Table Speech

Our Mission to Build Leadership Capacity of Business Managers

July 17, 2019

Mr. Masami Nakamura

 I serve as Chairman of Japan Management Association (JMA) which has been providing human resource development and training courses to management executives since 1982. In total 15,000 managers have completed the course to date and acquired logical and strategic thinking related to the areas of law, finance and human resource management. As we live in an everchanging world with rapid technological advancements and increasing geopolitical uncertainty, we must be ready to embrace and learn from changes to create a new value. We should cultivate our personal qualities and empower our beliefs to live by, on top of knowledge and experience.

 JMA launched the Global Business Leader Course about 15 years ago in which participants attend lectures from top-class leaders not only in Japan but in the U.S.A., Europe and China. Today, I wish to share impressive words that I treasure which were given by three prominent leaders during the course.

 Firstly, the late Mr. Jyun’ichi Imakita was a consultant for governmental institutions and private companies based in Europe and Japan. In his lecture “Business Management Seen from a European Perspective,” he highlighted that business managers should harness MVP. M stands for Mission, a dream or goal a company aims for. V stands for Vision which is a specific roadmap that leads to Mission. And P stands for Passion that is a driving force to achieve one’s goal.

 The second lesson was given by former U.S. Secretary of Transportation Mr. Norman Yoshio Mineta who emphasized that leaders ought to keep questioning “what is the right thing to do?” before making a decision. Once a decision is made, a leader should have the determination to commit oneself and carry through to the end.

 And thirdly, a Norwegian social activist and author Mr. Jens Wilhelm gave a lecture on the spirit of Caux Round Table at Caux Mountain House in Switzerland. He explained how we can shift our mindset from expecting the society to change to “think what you can do and how you can change”. I was deeply impressed when he emphasized that we as a human being should aim for high moral elements of “absolute honesty,” “absolute purity,” “absolute unselfishness” and “absolute love”.

 Business managers today face a growing expectation to fulfil social responsibility by maintaining a balance between profit making through robust corporate structure and stimulating growth and development of employees to create a new value to society as a whole. I feel it is our mission to build leadership capacity of business managers who will be ready to undertake multifaceted roles and duties with integrity.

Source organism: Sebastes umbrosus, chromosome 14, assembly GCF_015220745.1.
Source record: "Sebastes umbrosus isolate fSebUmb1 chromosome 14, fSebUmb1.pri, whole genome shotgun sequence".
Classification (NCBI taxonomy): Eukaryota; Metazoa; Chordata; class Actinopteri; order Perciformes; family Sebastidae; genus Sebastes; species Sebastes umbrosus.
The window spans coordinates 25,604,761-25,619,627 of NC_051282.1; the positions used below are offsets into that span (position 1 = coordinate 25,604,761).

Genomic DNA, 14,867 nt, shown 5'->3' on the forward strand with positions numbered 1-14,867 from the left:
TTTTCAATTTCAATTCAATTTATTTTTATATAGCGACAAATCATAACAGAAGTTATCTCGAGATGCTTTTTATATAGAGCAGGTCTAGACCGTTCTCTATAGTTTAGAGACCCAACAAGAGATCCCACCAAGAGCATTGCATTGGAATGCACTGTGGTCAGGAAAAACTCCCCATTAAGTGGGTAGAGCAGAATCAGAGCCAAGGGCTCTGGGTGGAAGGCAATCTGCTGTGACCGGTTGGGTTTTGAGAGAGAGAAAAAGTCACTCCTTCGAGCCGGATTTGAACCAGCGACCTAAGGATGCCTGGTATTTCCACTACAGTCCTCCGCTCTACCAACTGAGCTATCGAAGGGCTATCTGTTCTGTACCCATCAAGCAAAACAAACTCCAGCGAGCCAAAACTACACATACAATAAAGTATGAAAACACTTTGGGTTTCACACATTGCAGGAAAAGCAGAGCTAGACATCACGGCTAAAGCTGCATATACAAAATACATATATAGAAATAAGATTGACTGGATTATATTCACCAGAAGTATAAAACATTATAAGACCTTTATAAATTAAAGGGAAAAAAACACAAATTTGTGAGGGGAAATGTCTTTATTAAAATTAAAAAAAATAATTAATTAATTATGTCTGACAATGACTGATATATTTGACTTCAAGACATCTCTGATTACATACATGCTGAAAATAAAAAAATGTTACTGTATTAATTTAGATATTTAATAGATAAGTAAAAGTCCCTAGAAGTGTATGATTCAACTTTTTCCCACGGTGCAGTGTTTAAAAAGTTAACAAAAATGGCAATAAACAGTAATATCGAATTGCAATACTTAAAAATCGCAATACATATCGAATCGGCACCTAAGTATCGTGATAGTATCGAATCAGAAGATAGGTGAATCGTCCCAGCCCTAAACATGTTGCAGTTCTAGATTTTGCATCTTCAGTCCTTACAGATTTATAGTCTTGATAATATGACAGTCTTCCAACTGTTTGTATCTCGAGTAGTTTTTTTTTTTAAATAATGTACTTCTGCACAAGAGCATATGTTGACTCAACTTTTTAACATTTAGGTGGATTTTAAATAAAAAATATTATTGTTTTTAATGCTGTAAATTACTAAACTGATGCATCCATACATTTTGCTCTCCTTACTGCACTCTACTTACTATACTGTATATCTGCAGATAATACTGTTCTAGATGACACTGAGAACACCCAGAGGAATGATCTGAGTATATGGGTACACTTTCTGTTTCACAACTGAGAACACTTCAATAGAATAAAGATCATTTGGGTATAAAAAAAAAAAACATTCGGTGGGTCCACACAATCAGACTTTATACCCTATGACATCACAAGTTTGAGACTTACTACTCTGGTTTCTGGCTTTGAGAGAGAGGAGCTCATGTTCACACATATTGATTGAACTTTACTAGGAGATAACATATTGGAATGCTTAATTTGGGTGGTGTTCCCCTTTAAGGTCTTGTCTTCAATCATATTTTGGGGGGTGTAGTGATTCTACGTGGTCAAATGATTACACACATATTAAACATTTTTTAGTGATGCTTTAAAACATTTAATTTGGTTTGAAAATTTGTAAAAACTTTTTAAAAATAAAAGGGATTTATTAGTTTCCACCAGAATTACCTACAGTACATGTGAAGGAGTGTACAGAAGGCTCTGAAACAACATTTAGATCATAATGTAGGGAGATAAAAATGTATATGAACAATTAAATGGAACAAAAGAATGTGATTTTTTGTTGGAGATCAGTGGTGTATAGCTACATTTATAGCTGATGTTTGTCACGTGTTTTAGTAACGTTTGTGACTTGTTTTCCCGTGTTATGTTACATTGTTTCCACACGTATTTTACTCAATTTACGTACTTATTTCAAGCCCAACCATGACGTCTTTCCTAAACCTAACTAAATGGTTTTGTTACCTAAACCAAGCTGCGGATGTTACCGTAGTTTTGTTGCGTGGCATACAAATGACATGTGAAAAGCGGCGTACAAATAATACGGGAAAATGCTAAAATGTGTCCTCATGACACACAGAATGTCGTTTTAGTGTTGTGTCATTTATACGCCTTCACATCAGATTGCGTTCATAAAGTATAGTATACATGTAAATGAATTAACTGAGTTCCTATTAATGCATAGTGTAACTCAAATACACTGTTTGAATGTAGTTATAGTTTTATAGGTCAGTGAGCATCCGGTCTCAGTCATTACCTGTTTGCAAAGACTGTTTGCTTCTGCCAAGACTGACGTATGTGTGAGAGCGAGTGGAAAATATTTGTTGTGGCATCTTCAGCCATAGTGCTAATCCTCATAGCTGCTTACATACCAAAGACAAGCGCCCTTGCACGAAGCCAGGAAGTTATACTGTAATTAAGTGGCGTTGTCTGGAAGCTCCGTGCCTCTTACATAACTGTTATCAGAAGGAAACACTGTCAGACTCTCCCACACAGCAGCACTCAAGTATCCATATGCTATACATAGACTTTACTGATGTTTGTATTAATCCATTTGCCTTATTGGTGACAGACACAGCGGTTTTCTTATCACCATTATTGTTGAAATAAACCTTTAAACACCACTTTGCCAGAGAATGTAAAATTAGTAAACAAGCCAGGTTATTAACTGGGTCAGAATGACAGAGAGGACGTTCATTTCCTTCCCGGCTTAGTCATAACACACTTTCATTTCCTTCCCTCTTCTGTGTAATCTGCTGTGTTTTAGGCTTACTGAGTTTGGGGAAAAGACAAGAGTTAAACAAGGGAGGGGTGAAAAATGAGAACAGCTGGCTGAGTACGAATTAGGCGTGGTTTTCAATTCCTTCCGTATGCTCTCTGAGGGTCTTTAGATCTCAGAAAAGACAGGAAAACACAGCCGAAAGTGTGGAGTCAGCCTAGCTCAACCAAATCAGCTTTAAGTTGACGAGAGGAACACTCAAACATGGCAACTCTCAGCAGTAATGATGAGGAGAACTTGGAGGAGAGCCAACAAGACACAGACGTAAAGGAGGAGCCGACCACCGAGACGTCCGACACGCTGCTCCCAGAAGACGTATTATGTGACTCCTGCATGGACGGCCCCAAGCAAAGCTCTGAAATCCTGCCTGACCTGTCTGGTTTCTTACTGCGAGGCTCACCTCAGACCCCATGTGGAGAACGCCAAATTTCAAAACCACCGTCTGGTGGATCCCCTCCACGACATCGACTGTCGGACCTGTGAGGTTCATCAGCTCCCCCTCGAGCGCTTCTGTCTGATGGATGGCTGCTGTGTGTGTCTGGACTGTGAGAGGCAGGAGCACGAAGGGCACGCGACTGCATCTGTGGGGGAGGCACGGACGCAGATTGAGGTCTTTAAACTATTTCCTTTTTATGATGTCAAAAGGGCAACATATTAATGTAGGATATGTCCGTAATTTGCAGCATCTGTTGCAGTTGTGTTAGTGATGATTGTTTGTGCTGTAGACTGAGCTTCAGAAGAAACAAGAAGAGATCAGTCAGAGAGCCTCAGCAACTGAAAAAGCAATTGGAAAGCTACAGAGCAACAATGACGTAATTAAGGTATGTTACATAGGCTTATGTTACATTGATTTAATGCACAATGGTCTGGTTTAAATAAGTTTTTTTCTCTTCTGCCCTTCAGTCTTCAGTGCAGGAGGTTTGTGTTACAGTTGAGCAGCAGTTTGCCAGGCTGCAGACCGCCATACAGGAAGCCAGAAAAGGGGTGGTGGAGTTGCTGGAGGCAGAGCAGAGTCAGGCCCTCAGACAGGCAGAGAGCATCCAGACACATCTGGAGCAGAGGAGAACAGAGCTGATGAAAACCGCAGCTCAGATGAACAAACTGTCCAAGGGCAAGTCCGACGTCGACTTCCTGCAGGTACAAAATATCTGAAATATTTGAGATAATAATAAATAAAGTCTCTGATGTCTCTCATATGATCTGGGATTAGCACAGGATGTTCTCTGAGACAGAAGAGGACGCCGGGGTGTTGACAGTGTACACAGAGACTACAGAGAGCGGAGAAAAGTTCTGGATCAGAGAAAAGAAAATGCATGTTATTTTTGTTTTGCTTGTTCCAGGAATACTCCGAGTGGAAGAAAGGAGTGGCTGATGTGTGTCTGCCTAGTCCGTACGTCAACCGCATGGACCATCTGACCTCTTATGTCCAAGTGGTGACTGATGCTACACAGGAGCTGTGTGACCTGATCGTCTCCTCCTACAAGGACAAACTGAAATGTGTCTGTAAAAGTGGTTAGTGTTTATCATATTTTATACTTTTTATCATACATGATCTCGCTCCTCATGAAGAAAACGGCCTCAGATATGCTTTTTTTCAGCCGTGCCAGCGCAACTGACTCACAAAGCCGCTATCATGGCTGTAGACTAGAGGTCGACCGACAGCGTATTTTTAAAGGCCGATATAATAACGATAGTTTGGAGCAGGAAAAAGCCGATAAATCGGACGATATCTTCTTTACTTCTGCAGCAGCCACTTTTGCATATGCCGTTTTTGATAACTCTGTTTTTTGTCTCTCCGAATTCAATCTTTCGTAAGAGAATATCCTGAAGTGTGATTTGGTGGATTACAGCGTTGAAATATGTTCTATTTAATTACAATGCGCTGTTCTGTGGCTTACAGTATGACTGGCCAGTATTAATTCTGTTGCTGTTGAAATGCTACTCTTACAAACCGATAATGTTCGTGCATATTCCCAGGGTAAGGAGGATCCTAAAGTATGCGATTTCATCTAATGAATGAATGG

Current Situation and Future of Physical Distribution

July 17, 2019

Mr. Kenji Watanabe

 Physical distribution (a.k.a. logistics) is incorporated in our daily life and economic activities. It is an important social infrastructure which supports the Japanese industries. You might recall how serious the damages were to our economic activities when the supply chain collapsed at the time of the Great East Japan Earthquake. Physical distribution is compared to blood vessels which carry blood named economy to every corner of our body namely our country. Once this blood vessel is clogged or broken, our economic activities will be brought to a standstill.

 The “Crisis of Home Delivery Service” became a serious social issue two years ago. Due to shortage of drivers caused by dramatic increases of internet-shopping, delivery of parcels became extremely difficult. A drastic change of approach is indispensable for the distribution industry, which is labor-intensive, on the assumption that labor shortage will surely continue into the future. From such perspective, let me share with you today how “active use of advanced technology” and the “sharing economy concept in distribution” may address the issue.

 Firstly, about active use of advanced technology, I can say sooner or later, self-driving trucks will be running in a column on local roads. Experiments are now being conducted to confirm safety. A drone, a powered suit or a robot suit will mitigate workman’s load. At distribution centers, unmanned warehouses, autonomous transportation robot or unmanned forklifts will be actively used. By mitigating labor burden, the elderly or women might enter the labor market and solve the labor shortage issue.

 Secondly, regarding the “distribution version of sharing economy,” we are going to make maximum use of existing trucks and drivers. Joint delivery has already started across the country. Consolidation of cargo and passengers is one form of such sharing. It has been proposed to use shinkansen (super high-speed train) in Kyushu or north of Sendai where there are more surplus spaces, particularly for the transport of high value-added products.

 As for truck transportation, there are green number trucks for business use and white number trucks for private use. It is now prohibited to use white number trucks for paid transport. If these white number trucks can be used on the condition of securing safety in remote areas where there are fewer green number trucks, it has a high potential to support regional life and economy. If unmanned systems further advance, the distribution industry will shift from labor-intensive industry to device-industry. Companies which own trucks and drivers may be replaced by those which own a system to control self-driving trucks and they will dominate the distribution industry. I feel alarmed because if distribution is systematized into one platform that allows remote operation and autonomous control, the future of our industry may be controlled by global system companies, platformers or else totally new forces. Let me call your attention to the future of physical distribution industry as it will surely be exciting to observe all the changes that will unfold.